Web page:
Saturday, October 25th, 2014
Half-True
Haley
Says "President Obama and his National Labor Relations Board" sued Boeing over its decision to open a plant in South Carolina.

Nikki Haley on Tuesday, August 28th, 2012 in a speech at the Republican convention

Nikki Haley ties Obama to Boeing labor dispute

For Republicans, one of the clearest examples of ham-fisted government is a dispute last year between the airplane maker Boeing and the National Labor Relations Board. GOP candidates talked about it during the presidential primaries, and the story re-emerged during the first night of the Republican National Convention in Tampa.

Nikki Haley, governor of South Carolina, said the state was "blessed" in 2009 when Boeing opened a plant to build the 787 Dreamliner in her state.

"And what did President Obama and his National Labor Relations Board do?" Haley asked. "They sued this iconic American company."

PolitiFact has examined the NLRB-Boeing conflict before. Just before the New Hampshire primary, Mitt Romney said the NLRB had told Boeing it couldn’t open a plant in a non-union state. We rated that False. Now, by calling it "his NLRB," Haley wants to tie Obama to the labor board's action against the company. So we will assess the accuracy of her statements.

Boeing vs. the union

About seven years ago, Boeing was ramping up to build its newest passenger jet, the 787 Dreamliner. The company explored making all the planes at its factories in Washington state, but in 2009, it decided to start a second, smaller production line in South Carolina. The union plants in Puget Sound would make seven planes a month; the non-union facility in North Charleston, S.C. would produce three a month.

The International Association of Machinists and Aerospace Workers complained. The NLRB’s general counsel tried to bring the parties together, but failed. In April 2011, the general counsel’s office formally started a hearing process against Boeing on the grounds that the company built its factory in South Carolina in order to punish the union. Retaliation of that sort, if proven, violates federal labor law.

In December 2011, the union and Boeing struck a four-year deal that that provided raises, job protections and a commitment to make more planes in the Puget Sound area. With the South Carolina plant no longer seen as a threat to jobs in Washington state, the union dropped its complaint and the NLRB general counsel ended the hearing process.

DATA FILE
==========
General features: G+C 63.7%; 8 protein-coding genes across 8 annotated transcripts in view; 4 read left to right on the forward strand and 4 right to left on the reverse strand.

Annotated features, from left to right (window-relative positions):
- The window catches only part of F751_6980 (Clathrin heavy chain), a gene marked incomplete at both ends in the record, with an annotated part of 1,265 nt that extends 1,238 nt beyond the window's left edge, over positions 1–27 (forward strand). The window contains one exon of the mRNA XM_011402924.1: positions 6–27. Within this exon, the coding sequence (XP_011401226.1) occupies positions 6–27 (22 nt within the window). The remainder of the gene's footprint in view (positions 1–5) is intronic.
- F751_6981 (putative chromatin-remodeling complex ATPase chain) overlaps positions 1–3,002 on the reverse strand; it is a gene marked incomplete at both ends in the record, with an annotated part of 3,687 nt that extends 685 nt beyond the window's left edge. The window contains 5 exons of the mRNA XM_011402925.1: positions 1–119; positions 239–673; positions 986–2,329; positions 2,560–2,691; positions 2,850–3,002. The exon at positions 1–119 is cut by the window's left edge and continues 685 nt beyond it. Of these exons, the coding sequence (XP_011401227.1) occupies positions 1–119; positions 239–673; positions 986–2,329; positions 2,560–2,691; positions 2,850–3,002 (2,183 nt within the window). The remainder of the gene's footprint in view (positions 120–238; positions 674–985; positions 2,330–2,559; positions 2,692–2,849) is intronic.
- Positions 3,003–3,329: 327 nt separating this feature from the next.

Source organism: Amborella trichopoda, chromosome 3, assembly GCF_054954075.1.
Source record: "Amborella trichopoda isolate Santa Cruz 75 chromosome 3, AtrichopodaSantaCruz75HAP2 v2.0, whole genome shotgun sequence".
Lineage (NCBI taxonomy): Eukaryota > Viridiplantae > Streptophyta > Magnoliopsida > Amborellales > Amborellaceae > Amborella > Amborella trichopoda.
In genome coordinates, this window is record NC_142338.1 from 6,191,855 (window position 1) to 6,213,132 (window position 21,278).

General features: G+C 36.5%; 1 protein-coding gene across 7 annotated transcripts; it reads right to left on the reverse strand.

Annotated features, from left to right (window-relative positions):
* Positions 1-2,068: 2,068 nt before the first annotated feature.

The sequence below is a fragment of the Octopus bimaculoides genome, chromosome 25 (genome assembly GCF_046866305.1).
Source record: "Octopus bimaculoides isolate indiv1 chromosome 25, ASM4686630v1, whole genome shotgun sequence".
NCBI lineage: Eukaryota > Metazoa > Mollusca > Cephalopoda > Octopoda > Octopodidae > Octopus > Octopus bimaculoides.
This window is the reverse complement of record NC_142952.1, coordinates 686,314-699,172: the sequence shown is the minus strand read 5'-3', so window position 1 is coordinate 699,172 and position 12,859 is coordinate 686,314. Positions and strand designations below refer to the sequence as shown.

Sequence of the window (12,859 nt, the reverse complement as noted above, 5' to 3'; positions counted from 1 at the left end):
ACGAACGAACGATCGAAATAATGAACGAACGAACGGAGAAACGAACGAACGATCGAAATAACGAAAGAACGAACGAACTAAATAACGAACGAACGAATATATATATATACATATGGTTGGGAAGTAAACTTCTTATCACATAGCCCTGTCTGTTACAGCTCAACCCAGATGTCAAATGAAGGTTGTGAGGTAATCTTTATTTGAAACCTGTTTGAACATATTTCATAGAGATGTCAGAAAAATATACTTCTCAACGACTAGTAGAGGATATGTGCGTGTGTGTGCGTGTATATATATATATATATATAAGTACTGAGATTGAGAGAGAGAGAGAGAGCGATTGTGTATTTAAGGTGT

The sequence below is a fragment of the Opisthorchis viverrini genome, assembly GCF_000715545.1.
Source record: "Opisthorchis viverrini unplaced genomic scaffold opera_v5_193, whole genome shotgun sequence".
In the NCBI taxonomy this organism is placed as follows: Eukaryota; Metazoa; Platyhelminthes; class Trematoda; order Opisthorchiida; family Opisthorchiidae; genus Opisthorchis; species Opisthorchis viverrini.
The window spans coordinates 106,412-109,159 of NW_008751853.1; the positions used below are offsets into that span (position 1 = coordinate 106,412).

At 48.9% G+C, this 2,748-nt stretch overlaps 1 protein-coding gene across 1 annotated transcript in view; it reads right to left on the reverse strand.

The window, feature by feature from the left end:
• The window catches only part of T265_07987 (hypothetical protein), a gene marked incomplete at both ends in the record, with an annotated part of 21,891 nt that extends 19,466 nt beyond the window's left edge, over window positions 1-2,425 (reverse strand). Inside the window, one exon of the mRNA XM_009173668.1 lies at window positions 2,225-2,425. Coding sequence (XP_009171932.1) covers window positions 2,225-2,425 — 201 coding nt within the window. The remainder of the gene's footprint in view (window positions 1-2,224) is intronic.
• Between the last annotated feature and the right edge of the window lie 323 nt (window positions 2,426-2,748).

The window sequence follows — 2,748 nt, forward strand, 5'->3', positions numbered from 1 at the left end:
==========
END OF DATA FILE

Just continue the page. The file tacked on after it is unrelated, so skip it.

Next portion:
The president and the NLRB

Haley cast the NLRB as an agency that is a direct extension of presidential power. Rob Godfrey, the governor’s spokesman, told us that this is accurate "because the NLRB is appointed by the president, entirely."

He said that it is similar to "the thousands of boards that Governor Haley appoints and is then held accountable for the actions of."

But the composition and presidential influence varies among different federal agencies, and it's a stretch to portray NLRB actions as directly managed by the Obama administration.

"It’s not Obama’s NLRB," said William Gould, who chaired the labor board for over four years during the Clinton administration and is now a law professor at Stanford Law School. Gould disagreed with the NLRB decision to open hearings against Boeing but says the White House would be far removed from those activities.

"It’s an independent quasi-judicial administrative agency," Gould said. "I am sure that the White House had absolutely nothing to do with this. During my 53-plus months, we never heard anything from the White House."

Indeed, we could find no evidence that the White House intervened. The president’s spokesman, Jay Carney, told reporters "this was not something the president was involved in."

The president does have a strong influence on the composition of the board itself. He alone nominates members who are then subject to Senate confirmation. Confirmation votes are easily blocked, and only two of the current members were approved by the Senate. The other two took their posts when the Senate was in recess and could not object. (Obama nominated all four.)

But the Boeing case never came before the four current board members at all. The prime mover within the NLRB was its general counsel, Lafe Solomon. Obama appointed Solomon.

The call for a hearing came when Solomon, who acts independently of the board, filed a complaint because there seemed to be enough evidence to make it stick. Based on such a complaint, the case went before an administrative judge. Had there been a ruling, only then would the case have gone to the NLRB to be voted up or down or changed.

When the union and Boeing settled their dispute, Solomon said, "this is the outcome we have always preferred." The goal, Solomon said, is to foster negotiations between management and unions that protect workers’ rights. "The parties’ collective bargaining agreement does just that," he said.

Later in her convention speech, Haley referred to fighting the lawsuit -- which technically was a hearing, not a suit -- and said that "we won." In reality, the company struck a deal with the union. That ended the legal process.

Our ruling

Haley said Obama and his National Labor Relations Board sued Boeing over its decision to open a plant in South Carolina.

This oversimplifies a complex set of practices and relationships. The practices of the NLRB keep it many steps away from the president. In keeping with that process, the board members themselves did not take any action regarding Boeing. Obama’s greatest influence on the NLRB in this case can be found in his temporary appointment of the NLRB general counsel. The counsel decided to bring the case before an administrative judge.

Haley refers to the government suing, whereas the process is best described as a hearing in which the NLRB represents the interests of the party making the complaint.

There is a measure of truth given the president’s role in appointing the general counsel. We rate the statement Half True.